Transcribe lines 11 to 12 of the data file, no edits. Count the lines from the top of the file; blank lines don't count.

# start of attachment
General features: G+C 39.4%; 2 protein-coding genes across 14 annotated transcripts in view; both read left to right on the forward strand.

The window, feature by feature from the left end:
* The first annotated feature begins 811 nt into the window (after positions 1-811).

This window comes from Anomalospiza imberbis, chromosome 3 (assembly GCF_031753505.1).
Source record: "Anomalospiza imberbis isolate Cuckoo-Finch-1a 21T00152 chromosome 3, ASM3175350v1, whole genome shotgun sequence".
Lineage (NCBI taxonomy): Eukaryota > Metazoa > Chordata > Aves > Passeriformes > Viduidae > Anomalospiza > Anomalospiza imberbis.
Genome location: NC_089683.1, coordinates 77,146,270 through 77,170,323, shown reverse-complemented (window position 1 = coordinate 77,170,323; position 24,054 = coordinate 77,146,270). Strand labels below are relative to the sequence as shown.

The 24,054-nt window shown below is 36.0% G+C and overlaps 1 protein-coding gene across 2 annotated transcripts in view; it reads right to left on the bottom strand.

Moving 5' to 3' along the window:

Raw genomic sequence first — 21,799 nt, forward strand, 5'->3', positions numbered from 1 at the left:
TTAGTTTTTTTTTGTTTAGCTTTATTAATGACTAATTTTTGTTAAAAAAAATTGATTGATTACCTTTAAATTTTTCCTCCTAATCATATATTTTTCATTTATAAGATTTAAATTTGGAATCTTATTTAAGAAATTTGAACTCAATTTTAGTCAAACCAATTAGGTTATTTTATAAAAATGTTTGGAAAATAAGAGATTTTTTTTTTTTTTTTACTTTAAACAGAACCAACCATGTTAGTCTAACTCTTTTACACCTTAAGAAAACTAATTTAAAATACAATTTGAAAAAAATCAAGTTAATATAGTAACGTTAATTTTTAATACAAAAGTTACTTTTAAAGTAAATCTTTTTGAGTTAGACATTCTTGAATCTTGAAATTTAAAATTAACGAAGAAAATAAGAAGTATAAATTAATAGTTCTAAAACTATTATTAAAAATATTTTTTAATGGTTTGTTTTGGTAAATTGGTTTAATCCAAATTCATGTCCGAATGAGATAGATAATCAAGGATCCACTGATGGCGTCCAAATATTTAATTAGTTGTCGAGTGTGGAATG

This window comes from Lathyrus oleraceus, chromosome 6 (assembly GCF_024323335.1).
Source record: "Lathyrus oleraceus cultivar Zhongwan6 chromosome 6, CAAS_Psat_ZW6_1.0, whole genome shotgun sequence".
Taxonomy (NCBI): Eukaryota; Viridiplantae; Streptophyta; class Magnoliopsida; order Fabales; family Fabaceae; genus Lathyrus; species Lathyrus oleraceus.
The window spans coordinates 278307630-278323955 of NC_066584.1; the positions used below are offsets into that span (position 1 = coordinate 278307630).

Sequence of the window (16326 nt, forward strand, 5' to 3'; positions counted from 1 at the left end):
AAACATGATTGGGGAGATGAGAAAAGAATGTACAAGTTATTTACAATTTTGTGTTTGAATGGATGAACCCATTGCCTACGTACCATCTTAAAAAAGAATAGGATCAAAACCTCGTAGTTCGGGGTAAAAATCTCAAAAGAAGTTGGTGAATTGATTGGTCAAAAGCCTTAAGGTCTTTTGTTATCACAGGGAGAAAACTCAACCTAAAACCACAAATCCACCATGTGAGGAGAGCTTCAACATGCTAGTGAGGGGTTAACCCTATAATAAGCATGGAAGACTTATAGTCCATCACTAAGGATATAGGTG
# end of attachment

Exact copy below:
TTAGTTTTTTTTTGTTTAGCTTTATTAATGACTAATTTTTGTTAAAAAAAATTGATTGATTACCTTTAAATTTTTCCTCCTAATCATATATTTTTCATTTATAAGATTTAAATTTGGAATCTTATTTAAGAAATTTGAACTCAATTTTAGTCAAACCAATTAGGTTATTTTATAAAAATGTTTGGAAAATAAGAGATTTTTTTTTTTTTTTTACTTTAAACAGAACCAACCATGTTAGTCTAACTCTTTTACACCTTAAGAAAACTAATTTAAAATACAATTTGAAAAAAATCAAGTTAATATAGTAACGTTAATTTTTAATACAAAAGTTACTTTTAAAGTAAATCTTTTTGAGTTAGACATTCTTGAATCTTGAAATTTAAAATTAACGAAGAAAATAAGAAGTATAAATTAATAGTTCTAAAACTATTATTAAAAATATTTTTTAATGGTTTGTTTTGGTAAATTGGTTTAATCCAAATTCATGTCCGAATGAGATAGATAATCAAGGATCCACTGATGGCGTCCAAATATTTAATTAGTTGTCGAGTGTGGAATG

This window comes from Lathyrus oleraceus, chromosome 6 (assembly GCF_024323335.1).